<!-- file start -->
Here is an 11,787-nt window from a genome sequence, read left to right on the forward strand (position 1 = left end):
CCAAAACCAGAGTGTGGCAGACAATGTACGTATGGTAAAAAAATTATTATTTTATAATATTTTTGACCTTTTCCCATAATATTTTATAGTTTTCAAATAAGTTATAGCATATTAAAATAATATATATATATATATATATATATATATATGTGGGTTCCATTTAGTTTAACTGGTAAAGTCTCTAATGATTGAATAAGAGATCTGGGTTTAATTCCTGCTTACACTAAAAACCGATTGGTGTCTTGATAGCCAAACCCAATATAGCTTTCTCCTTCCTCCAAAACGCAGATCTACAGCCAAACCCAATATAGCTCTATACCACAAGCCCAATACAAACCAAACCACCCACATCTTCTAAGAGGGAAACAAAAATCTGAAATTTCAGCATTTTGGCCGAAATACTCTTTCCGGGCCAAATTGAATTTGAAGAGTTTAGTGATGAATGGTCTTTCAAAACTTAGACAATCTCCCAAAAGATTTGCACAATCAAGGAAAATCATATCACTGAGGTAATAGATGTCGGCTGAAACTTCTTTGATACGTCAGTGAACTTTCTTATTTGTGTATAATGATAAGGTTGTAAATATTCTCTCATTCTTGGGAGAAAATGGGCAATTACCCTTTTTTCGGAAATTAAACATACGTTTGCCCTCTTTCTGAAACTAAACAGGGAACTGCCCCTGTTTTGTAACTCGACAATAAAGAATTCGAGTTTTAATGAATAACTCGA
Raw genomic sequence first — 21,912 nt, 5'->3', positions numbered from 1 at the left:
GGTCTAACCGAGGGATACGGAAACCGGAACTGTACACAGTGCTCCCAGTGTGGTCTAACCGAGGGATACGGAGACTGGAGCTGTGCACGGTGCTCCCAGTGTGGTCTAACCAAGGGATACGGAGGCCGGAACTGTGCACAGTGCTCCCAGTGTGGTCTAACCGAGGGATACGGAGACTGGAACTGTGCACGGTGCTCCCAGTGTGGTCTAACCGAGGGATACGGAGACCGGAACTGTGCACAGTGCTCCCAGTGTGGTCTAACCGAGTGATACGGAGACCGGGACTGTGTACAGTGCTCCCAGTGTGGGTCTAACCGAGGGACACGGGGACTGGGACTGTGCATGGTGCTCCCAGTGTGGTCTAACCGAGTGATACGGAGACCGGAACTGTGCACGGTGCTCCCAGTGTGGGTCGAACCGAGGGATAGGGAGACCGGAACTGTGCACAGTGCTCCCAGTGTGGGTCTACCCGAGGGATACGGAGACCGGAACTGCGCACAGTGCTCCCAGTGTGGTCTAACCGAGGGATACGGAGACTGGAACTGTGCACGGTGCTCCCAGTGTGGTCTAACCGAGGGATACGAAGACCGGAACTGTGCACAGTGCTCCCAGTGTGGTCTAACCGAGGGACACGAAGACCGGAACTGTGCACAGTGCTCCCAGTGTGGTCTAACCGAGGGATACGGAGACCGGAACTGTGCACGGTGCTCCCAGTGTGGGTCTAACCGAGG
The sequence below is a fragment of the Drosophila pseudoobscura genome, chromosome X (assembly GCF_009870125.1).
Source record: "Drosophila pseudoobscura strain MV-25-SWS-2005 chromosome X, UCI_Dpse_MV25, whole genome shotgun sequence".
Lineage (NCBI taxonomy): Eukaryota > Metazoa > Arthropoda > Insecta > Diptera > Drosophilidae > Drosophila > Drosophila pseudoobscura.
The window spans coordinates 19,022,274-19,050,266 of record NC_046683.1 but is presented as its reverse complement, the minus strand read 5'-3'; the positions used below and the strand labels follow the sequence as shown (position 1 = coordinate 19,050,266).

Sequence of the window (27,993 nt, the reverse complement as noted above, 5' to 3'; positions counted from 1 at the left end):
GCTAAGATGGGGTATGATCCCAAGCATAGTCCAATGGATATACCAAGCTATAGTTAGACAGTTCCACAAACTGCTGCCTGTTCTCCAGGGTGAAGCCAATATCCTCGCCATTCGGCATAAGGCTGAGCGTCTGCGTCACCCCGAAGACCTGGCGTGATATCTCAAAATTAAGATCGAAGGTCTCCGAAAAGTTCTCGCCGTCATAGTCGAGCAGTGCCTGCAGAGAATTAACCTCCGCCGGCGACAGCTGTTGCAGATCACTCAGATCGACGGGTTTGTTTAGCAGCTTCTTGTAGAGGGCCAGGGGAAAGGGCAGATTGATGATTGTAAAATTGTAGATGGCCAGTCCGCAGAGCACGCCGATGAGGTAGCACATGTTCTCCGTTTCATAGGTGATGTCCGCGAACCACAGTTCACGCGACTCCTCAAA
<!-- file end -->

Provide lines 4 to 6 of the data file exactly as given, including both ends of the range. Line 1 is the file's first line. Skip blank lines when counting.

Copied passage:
GGTCTAACCGAGGGATACGGAAACCGGAACTGTACACAGTGCTCCCAGTGTGGTCTAACCGAGGGATACGGAGACTGGAGCTGTGCACGGTGCTCCCAGTGTGGTCTAACCAAGGGATACGGAGGCCGGAACTGTGCACAGTGCTCCCAGTGTGGTCTAACCGAGGGATACGGAGACTGGAACTGTGCACGGTGCTCCCAGTGTGGTCTAACCGAGGGATACGGAGACCGGAACTGTGCACAGTGCTCCCAGTGTGGTCTAACCGAGTGATACGGAGACCGGGACTGTGTACAGTGCTCCCAGTGTGGGTCTAACCGAGGGACACGGGGACTGGGACTGTGCATGGTGCTCCCAGTGTGGTCTAACCGAGTGATACGGAGACCGGAACTGTGCACGGTGCTCCCAGTGTGGGTCGAACCGAGGGATAGGGAGACCGGAACTGTGCACAGTGCTCCCAGTGTGGGTCTACCCGAGGGATACGGAGACCGGAACTGCGCACAGTGCTCCCAGTGTGGTCTAACCGAGGGATACGGAGACTGGAACTGTGCACGGTGCTCCCAGTGTGGTCTAACCGAGGGATACGAAGACCGGAACTGTGCACAGTGCTCCCAGTGTGGTCTAACCGAGGGACACGAAGACCGGAACTGTGCACAGTGCTCCCAGTGTGGTCTAACCGAGGGATACGGAGACCGGAACTGTGCACGGTGCTCCCAGTGTGGGTCTAACCGAGG
The sequence below is a fragment of the Drosophila pseudoobscura genome, chromosome X (assembly GCF_009870125.1).
Source record: "Drosophila pseudoobscura strain MV-25-SWS-2005 chromosome X, UCI_Dpse_MV25, whole genome shotgun sequence".